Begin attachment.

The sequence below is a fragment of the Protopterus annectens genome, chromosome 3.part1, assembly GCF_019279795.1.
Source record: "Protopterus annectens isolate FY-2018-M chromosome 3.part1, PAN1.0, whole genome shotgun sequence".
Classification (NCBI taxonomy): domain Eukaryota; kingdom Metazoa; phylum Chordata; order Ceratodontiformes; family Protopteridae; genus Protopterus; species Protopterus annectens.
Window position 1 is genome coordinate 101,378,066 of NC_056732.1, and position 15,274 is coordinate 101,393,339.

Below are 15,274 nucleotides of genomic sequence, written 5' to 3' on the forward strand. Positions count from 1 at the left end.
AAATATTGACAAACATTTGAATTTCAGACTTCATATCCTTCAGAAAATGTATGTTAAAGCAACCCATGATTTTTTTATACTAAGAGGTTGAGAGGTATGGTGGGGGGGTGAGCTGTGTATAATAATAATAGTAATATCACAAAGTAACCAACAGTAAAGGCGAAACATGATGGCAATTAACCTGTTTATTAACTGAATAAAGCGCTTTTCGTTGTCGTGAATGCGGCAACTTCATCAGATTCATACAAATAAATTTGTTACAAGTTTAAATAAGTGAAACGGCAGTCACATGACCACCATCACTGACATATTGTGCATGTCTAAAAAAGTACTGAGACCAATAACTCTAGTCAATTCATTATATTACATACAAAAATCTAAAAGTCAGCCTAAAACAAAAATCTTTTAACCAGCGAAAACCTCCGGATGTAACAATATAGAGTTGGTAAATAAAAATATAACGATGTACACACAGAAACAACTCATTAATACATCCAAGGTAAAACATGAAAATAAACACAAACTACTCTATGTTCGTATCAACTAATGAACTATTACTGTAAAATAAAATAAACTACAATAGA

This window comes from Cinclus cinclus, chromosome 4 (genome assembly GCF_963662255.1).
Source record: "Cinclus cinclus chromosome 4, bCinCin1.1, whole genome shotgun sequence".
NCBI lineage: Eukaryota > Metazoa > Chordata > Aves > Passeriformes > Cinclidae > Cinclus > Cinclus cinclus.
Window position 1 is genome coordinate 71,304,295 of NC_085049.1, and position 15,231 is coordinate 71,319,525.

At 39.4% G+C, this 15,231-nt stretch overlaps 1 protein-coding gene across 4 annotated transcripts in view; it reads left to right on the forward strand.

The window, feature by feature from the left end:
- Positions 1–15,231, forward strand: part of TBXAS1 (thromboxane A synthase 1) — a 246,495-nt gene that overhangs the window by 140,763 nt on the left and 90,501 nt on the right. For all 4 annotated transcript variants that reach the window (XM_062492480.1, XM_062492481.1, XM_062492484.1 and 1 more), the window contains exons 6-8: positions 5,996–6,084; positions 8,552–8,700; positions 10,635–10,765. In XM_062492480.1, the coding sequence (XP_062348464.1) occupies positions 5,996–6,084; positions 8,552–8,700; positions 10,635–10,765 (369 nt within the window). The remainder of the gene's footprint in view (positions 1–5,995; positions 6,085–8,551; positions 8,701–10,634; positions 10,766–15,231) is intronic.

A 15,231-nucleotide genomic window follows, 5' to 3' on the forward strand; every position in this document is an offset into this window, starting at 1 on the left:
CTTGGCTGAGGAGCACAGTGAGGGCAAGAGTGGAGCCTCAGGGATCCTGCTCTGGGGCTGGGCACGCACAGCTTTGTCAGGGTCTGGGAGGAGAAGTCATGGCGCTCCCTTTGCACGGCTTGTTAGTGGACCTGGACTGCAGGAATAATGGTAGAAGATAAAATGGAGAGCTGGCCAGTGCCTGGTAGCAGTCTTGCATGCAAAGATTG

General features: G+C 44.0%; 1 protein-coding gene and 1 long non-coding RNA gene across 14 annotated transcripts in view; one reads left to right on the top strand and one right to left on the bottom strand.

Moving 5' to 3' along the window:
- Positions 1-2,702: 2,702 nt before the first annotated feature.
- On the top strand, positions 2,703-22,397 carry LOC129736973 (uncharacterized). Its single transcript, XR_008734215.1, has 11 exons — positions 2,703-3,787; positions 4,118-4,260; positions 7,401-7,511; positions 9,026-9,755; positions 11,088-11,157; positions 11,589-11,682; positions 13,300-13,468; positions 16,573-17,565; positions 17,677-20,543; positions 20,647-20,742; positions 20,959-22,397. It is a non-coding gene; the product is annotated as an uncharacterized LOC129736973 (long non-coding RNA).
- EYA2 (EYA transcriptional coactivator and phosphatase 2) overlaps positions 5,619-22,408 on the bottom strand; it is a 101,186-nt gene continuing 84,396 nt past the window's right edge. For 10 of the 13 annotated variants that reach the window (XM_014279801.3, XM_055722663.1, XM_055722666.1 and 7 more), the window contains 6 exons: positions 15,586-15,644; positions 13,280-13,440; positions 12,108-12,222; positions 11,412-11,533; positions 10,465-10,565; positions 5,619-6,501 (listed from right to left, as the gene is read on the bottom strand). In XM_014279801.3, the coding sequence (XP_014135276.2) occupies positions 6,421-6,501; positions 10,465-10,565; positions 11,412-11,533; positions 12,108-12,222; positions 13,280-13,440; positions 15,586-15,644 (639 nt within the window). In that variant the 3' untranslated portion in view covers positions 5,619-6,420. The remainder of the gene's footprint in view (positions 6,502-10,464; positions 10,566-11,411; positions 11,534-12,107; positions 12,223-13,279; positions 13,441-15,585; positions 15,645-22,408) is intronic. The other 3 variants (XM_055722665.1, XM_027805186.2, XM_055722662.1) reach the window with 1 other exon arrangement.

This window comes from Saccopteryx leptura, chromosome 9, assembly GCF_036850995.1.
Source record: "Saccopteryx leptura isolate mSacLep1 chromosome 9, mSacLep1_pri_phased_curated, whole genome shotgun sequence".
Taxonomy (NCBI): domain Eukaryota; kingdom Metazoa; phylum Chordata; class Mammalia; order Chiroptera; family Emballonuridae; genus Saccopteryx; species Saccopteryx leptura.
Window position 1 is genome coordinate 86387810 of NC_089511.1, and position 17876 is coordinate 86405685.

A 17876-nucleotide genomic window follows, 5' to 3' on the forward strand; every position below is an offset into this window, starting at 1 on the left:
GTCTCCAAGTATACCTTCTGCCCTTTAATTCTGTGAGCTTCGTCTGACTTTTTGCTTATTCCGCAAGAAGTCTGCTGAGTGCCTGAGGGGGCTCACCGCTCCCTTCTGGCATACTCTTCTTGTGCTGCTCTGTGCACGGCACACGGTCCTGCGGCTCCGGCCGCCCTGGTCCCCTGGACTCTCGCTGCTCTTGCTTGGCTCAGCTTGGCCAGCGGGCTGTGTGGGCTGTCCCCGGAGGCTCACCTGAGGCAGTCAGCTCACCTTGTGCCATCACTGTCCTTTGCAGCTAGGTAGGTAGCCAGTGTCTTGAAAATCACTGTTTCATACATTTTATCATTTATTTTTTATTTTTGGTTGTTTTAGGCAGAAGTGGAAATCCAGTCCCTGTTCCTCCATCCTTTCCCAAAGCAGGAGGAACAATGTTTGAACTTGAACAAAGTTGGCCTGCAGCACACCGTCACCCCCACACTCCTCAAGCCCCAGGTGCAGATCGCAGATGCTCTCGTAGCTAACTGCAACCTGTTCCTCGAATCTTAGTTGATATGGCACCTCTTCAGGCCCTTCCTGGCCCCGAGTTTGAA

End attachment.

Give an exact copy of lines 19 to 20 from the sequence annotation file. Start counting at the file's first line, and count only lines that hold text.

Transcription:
- On the top strand, positions 2,703-22,397 carry LOC129736973 (uncharacterized). Its single transcript, XR_008734215.1, has 11 exons — positions 2,703-3,787; positions 4,118-4,260; positions 7,401-7,511; positions 9,026-9,755; positions 11,088-11,157; positions 11,589-11,682; positions 13,300-13,468; positions 16,573-17,565; positions 17,677-20,543; positions 20,647-20,742; positions 20,959-22,397. It is a non-coding gene; the product is annotated as an uncharacterized LOC129736973 (long non-coding RNA).
- EYA2 (EYA transcriptional coactivator and phosphatase 2) overlaps positions 5,619-22,408 on the bottom strand; it is a 101,186-nt gene continuing 84,396 nt past the window's right edge. For 10 of the 13 annotated variants that reach the window (XM_014279801.3, XM_055722663.1, XM_055722666.1 and 7 more), the window contains 6 exons: positions 15,586-15,644; positions 13,280-13,440; positions 12,108-12,222; positions 11,412-11,533; positions 10,465-10,565; positions 5,619-6,501 (listed from right to left, as the gene is read on the bottom strand). In XM_014279801.3, the coding sequence (XP_014135276.2) occupies positions 6,421-6,501; positions 10,465-10,565; positions 11,412-11,533; positions 12,108-12,222; positions 13,280-13,440; positions 15,586-15,644 (639 nt within the window). In that variant the 3' untranslated portion in view covers positions 5,619-6,420. The remainder of the gene's footprint in view (positions 6,502-10,464; positions 10,566-11,411; positions 11,534-12,107; positions 12,223-13,279; positions 13,441-15,585; positions 15,645-22,408) is intronic. The other 3 variants (XM_055722665.1, XM_027805186.2, XM_055722662.1) reach the window with 1 other exon arrangement.